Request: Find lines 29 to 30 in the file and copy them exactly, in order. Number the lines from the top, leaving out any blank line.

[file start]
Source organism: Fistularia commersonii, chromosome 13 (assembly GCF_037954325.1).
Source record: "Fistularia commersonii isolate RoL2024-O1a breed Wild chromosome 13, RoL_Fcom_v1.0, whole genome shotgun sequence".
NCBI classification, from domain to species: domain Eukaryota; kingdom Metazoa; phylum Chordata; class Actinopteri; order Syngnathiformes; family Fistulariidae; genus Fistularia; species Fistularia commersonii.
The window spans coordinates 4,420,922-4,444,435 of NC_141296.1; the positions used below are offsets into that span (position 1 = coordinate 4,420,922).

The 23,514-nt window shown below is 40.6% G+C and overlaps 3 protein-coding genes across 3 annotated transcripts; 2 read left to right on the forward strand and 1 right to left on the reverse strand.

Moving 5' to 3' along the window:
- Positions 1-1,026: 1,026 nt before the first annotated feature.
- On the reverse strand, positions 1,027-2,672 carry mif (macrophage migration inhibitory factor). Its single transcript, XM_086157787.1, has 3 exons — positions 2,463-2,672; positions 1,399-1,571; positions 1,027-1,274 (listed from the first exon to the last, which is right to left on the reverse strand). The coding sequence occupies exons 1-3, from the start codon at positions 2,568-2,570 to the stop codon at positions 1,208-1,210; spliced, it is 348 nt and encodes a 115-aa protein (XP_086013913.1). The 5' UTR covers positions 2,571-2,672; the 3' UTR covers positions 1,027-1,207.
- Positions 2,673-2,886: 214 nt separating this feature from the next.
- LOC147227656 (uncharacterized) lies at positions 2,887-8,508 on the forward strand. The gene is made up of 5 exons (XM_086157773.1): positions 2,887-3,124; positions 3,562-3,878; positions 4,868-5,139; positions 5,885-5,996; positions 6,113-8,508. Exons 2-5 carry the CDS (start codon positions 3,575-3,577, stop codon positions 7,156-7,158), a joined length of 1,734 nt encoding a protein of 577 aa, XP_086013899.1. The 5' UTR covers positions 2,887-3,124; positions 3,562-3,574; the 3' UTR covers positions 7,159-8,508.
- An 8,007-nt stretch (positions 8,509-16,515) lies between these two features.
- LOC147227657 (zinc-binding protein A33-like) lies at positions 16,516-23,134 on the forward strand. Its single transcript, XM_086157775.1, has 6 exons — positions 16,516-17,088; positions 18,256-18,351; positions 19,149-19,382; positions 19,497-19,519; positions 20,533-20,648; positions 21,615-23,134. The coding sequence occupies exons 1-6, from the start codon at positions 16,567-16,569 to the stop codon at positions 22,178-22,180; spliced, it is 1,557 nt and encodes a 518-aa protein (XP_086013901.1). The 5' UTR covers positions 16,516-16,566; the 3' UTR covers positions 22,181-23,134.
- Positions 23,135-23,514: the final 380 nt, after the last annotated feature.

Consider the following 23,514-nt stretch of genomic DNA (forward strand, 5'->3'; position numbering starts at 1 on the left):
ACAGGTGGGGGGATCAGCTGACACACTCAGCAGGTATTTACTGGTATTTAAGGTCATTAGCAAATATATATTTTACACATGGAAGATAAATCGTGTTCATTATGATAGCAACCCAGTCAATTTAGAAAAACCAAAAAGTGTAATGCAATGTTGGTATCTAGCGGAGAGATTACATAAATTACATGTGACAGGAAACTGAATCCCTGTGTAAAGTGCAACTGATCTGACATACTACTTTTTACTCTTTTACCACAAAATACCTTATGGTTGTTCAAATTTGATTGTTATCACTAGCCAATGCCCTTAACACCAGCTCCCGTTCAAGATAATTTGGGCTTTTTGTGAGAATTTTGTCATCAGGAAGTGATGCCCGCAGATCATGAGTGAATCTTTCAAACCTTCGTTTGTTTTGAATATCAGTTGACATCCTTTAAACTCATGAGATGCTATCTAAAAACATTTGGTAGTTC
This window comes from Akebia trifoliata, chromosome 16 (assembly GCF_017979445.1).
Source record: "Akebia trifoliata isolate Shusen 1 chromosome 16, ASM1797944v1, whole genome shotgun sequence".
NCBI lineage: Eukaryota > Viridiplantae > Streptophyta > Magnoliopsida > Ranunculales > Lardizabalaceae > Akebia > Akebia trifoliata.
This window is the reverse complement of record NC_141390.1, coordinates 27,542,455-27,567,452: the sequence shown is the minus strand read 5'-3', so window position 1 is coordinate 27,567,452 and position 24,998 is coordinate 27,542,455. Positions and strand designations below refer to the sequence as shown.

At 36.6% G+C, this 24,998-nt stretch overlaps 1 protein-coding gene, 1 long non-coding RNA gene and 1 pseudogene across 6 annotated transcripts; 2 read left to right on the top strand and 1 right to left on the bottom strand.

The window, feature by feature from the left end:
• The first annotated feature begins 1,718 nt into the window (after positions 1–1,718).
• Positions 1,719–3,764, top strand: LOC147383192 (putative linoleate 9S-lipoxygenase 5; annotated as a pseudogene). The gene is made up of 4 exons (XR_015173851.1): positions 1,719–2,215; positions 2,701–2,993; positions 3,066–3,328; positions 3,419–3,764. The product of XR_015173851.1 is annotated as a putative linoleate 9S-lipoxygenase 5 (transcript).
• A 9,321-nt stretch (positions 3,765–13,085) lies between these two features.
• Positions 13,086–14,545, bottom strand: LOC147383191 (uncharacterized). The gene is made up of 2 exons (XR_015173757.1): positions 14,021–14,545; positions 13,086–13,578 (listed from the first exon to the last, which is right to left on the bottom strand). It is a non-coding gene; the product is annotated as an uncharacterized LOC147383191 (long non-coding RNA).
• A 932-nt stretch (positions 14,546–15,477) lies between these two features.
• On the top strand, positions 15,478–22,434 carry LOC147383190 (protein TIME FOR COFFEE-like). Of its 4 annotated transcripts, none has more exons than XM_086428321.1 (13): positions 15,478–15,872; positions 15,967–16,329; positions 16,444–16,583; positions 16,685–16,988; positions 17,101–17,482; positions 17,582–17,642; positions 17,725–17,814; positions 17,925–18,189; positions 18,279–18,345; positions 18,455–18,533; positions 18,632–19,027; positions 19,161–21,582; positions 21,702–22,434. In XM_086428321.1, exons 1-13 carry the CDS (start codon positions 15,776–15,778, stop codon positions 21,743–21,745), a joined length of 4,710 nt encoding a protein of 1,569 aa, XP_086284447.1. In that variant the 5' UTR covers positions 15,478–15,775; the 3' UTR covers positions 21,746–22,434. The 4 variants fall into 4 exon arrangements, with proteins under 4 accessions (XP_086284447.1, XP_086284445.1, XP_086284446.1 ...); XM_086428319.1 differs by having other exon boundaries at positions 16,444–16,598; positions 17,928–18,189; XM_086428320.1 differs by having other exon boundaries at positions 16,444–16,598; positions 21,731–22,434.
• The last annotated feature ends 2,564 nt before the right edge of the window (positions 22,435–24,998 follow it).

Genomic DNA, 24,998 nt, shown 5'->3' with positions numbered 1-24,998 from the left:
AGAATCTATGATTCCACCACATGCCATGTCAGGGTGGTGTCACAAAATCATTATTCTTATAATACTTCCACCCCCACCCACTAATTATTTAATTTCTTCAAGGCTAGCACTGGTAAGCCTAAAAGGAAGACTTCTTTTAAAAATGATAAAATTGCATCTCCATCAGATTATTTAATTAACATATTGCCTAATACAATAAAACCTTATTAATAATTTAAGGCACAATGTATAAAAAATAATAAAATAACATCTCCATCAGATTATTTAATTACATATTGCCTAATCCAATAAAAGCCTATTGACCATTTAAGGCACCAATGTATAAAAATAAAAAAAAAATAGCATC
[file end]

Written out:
Genomic DNA, 24,998 nt, shown 5'->3' with positions numbered 1-24,998 from the left:
AGAATCTATGATTCCACCACATGCCATGTCAGGGTGGTGTCACAAAATCATTATTCTTATAATACTTCCACCCCCACCCACTAATTATTTAATTTCTTCAAGGCTAGCACTGGTAAGCCTAAAAGGAAGACTTCTTTTAAAAATGATAAAATTGCATCTCCATCAGATTATTTAATTAACATATTGCCTAATACAATAAAACCTTATTAATAATTTAAGGCACAATGTATAAAAAATAATAAAATAACATCTCCATCAGATTATTTAATTACATATTGCCTAATCCAATAAAAGCCTATTGACCATTTAAGGCACCAATGTATAAAAATAAAAAAAAAATAGCATC